As an infant develops, concern is put solely on his or her ability to communicate. Through simple gestures, parents are constantly on the lookout for progress. Do baby’s hands begin to point to the milk indicating that she is hungry or thirsty? When do they truly call out for Mommy and Daddy instead of repeated mumblings? This is a benchmark for most parents in the area of verbal development. Language mostly notwithstanding, focus is put on effectiveness and not aptitude. Later on however, competency in language becomes a priority.
Living in a bilingual atmosphere can seem complicated to many, made especially confusing by making English the standard for higher tier schools, while Filipino, the local dialect widely spoken socially, leading to what we call “Taglish” or what is in reality broken English and Filipino hashed together. It’s not wrong for a household to commit to using one language, as long as they teach young ones to speak it well. The other language can be learned or picked up from peers, hopefully achieving equal fluency of both.
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However, there is no denying the advantages of the English language on the growing mind, being spoken throughout the world for many practical purposes. That doesn’t mean that Filipino is an inferior language, but since English is used largely as a medium of instruction in schools, it becomes a priority, with many households already speaking or adapting it, hence the prevalence of an English speaking environment for many children. This leaves most Filipino speakers to group among themselves and the English, not shared.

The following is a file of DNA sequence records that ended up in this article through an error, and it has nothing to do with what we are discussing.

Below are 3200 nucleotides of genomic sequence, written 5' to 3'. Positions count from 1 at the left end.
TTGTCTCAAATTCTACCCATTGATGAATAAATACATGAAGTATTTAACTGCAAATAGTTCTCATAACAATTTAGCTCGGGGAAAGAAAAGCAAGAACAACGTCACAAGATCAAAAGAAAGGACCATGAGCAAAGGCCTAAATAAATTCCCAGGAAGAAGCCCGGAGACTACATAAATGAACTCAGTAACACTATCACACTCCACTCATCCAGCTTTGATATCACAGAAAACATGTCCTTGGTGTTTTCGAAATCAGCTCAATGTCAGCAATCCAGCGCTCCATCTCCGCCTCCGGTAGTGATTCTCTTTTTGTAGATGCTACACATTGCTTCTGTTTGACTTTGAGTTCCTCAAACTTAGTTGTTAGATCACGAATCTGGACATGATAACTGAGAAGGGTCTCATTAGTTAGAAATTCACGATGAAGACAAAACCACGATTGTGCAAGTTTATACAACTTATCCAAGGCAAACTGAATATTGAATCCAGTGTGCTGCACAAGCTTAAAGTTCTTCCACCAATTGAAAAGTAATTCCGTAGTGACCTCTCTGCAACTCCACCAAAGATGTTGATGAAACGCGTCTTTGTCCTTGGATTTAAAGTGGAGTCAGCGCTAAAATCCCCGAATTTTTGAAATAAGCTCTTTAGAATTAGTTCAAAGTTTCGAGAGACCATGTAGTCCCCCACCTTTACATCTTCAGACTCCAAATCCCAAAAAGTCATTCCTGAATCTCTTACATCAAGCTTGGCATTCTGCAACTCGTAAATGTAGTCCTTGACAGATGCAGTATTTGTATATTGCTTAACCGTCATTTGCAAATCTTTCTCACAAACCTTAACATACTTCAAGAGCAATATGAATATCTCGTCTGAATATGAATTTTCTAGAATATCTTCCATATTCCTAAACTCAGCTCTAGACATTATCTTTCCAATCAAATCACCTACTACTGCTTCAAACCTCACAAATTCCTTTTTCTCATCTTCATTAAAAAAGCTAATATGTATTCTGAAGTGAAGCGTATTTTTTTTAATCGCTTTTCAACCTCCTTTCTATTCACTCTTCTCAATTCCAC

Pundits may call English speakers “un-nationalistic”, forgetting that Jose Rizal himself was a polyglot, with some reports citing he was fluent in eleven languages and a few more dialects. How can one be a great ambassador to his country, in any given field, without being able to express himself in a key language? How can one push forward in his or her chosen field in this country with only knowledge of Filipino?